We know that things like the human skin are in a constant state of regeneration. Old cells die and are sloughed off and new cells arise in their place. This is the case with organs, bones, and many other tissue systems in our bodies. Reinvention is part of biology. The past couple of decades have brought a focus on a locus of reinvention in animals--stem cells, which are omnipotent regions that can regenerate and differentiate into other kinds of cells. As a plant biologist I've been greatly interested in meristem cells, which are analogous to stem cells in animals. Botanists have studied meristem cells and meristematic regions of plants for well over 100 years. The question of reinvention and regeneration in the plant body is, if not fully understood, at least very well researched.
What's less well researched I think is the question of molecular and cellular space in both biotic and abiotic systems. Looking at molecular structure and its attendant electron cloud, one is struck by the idea that the electrons are not actually "in place." They are present statistically but never for long enough to be detected in any physical location. It follows that the "surface" of a molecule is an environment that's in a state of constant reinvention and regeneration. As its electrons orbit there are slight changes that occur on this "surface." They occur constantly and they affect more than the physical shape of the molecule. They influence its chemistry and electromagnetic state as well. They make this solid idea of a bit of matter something malleable and ever-changing. Further complicating the matter, a molecular surface doesn't actually exist in a physical sense. It is an ambiguously defined region of unambiguous interaction with other molecules. This issue, which overflows with uncertainty, is indeed, an idea that was named the uncertainty principle. It was introduced in 1927 by Heisenberg, and perhaps not coincidentally it is a product as well as a driving force of modern thought. If matter is not "real" in some familiar physical sense, can it be considered real in the perspective of a non-conventional physicality? Or must we encounter matter in a different sense altogether?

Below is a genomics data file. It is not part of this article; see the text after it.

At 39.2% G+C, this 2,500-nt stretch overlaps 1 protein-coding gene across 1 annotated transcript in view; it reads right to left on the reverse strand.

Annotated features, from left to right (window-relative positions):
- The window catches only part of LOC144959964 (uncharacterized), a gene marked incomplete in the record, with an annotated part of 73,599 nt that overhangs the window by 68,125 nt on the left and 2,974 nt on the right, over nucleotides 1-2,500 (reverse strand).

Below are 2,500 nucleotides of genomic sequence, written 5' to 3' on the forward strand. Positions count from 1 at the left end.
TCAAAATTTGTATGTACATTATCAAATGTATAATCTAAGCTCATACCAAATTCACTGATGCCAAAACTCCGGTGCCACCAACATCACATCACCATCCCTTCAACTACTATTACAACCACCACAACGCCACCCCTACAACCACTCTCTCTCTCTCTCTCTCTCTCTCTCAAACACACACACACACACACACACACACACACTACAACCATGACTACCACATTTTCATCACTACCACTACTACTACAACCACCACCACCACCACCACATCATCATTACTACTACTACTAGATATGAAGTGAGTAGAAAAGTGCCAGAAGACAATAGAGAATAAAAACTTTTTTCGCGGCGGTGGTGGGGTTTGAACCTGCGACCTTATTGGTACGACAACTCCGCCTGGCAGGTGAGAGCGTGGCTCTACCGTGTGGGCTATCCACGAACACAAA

I wonder whether these kinds of questions of ambiguity are worth posing to my undergraduates. They like the cold hard facts from their professors. So are these the kinds of intellectual concerns that young people want to be involved with? Do they matter? I think they do. The past few days and weeks in this tumultuous historic moment have stood convention, in its social and political sense, on its head. perhaps more than 1927, these are times of huge uncertainty. Social and political norms, even the nature of information itself, seem to be reinventing themselves whether we like it or not. And I know how deeply this affects my students. Their response on the day after the election was momentous and heartfelt. So maybe addressing questions of regeneration, reinvention, and uncertainty, all of which lie at the heart of scientific thought will resonate with my students next semester.
One thing I'm sure of. As they go out into the world and start to work and function as adults they will find themselves reinventing their identities, their behaviors, and their ways of thinking as they move forward through life. For a long time now I've wanted to teach a science course that involves the exercise of reinvention. While the scientific facts themselves are interesting, it's the abstractness of them and the cognitive innovations that can arise from them that may be of great utility to my students in the future.